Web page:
In December of last year, Cr Doriana Coppola of Charles Sturt Council in South Australia initiated a proposal to remove prayer from the pledge before Council meetings. Cr Coppola’s issue was that the outdated practice was not appropriate for the diverse community that Council represents.
What was intended to be a simple and uncontroversial proposal has been anything but. The churches are up in arms, the media got involved, and the matter was put forward for community consultation.
Council will review the prayer and pledge and come to a decision on Monday 13th May at 7 pm at Council Chambers, the Civic Centre, 72 Woodville Road, Woodville.
You can show support for Cr Coppola by attending this meeting.
Flinders Secular Society has created an event that will support the secular position, that there should be no prayer at any level of government, in keeping with the principle of church-state separation. (Note: you don’t have to sign up with this event, since the meeting is open to the public.)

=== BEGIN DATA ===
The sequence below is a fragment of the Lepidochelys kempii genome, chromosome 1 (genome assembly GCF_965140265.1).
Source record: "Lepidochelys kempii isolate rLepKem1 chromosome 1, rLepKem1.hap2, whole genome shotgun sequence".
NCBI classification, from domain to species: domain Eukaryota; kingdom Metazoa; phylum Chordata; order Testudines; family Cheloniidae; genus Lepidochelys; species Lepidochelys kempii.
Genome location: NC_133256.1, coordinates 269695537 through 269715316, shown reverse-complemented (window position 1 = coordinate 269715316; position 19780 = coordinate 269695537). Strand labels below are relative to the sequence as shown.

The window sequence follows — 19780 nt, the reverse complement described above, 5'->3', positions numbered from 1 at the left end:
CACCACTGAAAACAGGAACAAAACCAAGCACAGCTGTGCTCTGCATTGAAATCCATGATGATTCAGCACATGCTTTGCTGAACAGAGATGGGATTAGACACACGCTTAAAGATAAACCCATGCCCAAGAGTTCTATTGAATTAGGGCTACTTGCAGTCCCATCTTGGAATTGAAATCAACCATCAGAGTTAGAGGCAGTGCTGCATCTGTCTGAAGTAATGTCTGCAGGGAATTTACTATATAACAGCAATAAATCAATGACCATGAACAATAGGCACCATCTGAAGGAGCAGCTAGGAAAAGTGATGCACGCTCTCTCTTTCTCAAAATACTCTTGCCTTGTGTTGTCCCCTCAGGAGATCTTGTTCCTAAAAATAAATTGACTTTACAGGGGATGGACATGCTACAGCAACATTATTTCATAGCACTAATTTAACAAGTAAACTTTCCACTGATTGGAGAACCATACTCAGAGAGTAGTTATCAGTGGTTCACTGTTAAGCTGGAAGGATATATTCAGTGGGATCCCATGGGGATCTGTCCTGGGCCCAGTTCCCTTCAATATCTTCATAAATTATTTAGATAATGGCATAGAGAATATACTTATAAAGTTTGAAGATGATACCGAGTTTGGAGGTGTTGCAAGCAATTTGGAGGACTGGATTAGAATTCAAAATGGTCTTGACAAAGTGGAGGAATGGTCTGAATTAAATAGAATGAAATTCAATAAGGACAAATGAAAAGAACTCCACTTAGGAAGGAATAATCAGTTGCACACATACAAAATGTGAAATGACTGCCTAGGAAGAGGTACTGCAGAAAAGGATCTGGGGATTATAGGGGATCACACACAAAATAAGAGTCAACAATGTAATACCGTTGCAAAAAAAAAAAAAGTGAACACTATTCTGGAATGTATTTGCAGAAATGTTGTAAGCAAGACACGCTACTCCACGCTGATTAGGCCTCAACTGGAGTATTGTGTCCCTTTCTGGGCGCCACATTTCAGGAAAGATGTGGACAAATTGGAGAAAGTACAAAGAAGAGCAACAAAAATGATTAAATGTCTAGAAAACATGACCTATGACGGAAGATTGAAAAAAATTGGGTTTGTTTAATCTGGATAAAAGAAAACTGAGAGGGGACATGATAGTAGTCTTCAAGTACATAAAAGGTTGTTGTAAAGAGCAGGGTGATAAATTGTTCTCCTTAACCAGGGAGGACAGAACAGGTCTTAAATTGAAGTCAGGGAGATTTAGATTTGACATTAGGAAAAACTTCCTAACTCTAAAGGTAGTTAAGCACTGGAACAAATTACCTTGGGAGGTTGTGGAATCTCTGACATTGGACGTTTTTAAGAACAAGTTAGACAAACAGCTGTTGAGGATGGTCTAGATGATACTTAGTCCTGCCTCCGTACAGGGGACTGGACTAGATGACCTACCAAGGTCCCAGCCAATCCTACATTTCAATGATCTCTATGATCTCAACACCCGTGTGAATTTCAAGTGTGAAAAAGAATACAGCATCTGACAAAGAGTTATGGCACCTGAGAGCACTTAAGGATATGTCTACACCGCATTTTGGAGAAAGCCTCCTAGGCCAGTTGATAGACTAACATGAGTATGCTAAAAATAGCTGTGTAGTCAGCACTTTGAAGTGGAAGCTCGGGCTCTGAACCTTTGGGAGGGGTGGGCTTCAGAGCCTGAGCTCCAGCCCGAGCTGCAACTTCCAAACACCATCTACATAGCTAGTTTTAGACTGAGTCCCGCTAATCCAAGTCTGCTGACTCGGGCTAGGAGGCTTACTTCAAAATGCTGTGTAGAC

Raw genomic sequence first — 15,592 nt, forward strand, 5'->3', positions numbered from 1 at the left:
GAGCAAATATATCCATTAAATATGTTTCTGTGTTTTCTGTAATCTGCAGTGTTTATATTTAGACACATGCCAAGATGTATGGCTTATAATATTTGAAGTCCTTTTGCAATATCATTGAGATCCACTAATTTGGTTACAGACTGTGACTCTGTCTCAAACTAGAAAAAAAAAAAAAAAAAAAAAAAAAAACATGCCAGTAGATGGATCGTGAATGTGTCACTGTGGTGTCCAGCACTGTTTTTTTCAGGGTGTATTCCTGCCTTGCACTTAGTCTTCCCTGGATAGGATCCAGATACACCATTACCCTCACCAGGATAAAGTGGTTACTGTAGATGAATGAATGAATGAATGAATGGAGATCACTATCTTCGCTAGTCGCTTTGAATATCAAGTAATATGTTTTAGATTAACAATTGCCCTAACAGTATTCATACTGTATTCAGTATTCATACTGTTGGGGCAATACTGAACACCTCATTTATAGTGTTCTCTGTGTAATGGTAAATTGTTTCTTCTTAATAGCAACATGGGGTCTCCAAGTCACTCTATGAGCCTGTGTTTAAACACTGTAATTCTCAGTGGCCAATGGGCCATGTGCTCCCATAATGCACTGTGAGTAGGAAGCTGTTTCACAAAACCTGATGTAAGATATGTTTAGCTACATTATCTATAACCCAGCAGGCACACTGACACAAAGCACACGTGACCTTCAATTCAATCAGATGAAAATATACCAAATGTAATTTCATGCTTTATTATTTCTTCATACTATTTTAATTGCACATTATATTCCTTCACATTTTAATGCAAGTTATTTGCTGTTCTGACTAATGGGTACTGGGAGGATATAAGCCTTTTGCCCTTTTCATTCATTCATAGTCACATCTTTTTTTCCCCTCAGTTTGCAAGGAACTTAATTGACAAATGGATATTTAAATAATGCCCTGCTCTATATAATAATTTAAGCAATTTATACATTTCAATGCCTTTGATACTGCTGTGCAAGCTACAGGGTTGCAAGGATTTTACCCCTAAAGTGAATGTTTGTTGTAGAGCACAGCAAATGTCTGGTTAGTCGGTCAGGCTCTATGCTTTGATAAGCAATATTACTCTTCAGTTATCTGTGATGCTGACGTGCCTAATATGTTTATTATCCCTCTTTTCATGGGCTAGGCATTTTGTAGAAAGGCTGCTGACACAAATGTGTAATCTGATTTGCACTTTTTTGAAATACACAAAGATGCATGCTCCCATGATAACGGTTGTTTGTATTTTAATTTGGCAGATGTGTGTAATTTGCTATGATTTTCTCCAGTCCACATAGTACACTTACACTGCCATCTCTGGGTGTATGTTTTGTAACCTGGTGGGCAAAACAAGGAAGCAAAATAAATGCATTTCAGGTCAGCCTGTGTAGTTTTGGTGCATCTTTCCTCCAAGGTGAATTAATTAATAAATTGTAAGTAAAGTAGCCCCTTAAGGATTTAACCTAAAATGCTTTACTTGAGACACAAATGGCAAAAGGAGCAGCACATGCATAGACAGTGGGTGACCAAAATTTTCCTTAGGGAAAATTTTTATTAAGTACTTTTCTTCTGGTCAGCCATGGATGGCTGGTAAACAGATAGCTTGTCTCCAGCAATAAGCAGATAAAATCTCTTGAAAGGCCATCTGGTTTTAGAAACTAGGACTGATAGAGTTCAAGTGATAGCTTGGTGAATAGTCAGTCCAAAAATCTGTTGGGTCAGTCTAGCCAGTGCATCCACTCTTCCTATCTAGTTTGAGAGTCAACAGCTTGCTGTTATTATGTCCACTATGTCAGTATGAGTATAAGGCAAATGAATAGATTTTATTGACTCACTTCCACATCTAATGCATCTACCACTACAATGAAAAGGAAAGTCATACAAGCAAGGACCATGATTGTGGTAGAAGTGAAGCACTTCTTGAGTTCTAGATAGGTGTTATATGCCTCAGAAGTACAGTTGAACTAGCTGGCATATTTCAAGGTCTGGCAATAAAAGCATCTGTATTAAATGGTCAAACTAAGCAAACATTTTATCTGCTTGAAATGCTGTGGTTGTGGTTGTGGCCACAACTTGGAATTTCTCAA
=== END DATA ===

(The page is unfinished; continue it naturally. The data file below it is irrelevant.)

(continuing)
The Secular Party’s position is that Council should remove all forms of prayer from its procedures, including at the opening of Council meetings. The Secular Party’s submission to Council appears below.
Review of Pledge and Prayer
Secular Party Submission to the City of Charles Sturt Council
The Secular Party of Australia thanks the City of Charles Sturt Council for giving the public this opportunity to comment on Council’s review of the pledge and prayer that is recited at the opening of Council meetings.
On behalf of our members and supporters, we urge Council to remove all forms of prayer from its ceremonies and procedures, including at the opening of Council meetings. We propose that this should be replaced with a pledge in which councillors will conduct their duties with honour and integrity, endeavour to promote good government, and confirm their responsibility to the people whom they serve.
We would add that the current acknowledgement to the Kaurna People is entirely appropriate, and we believe that it should be retained.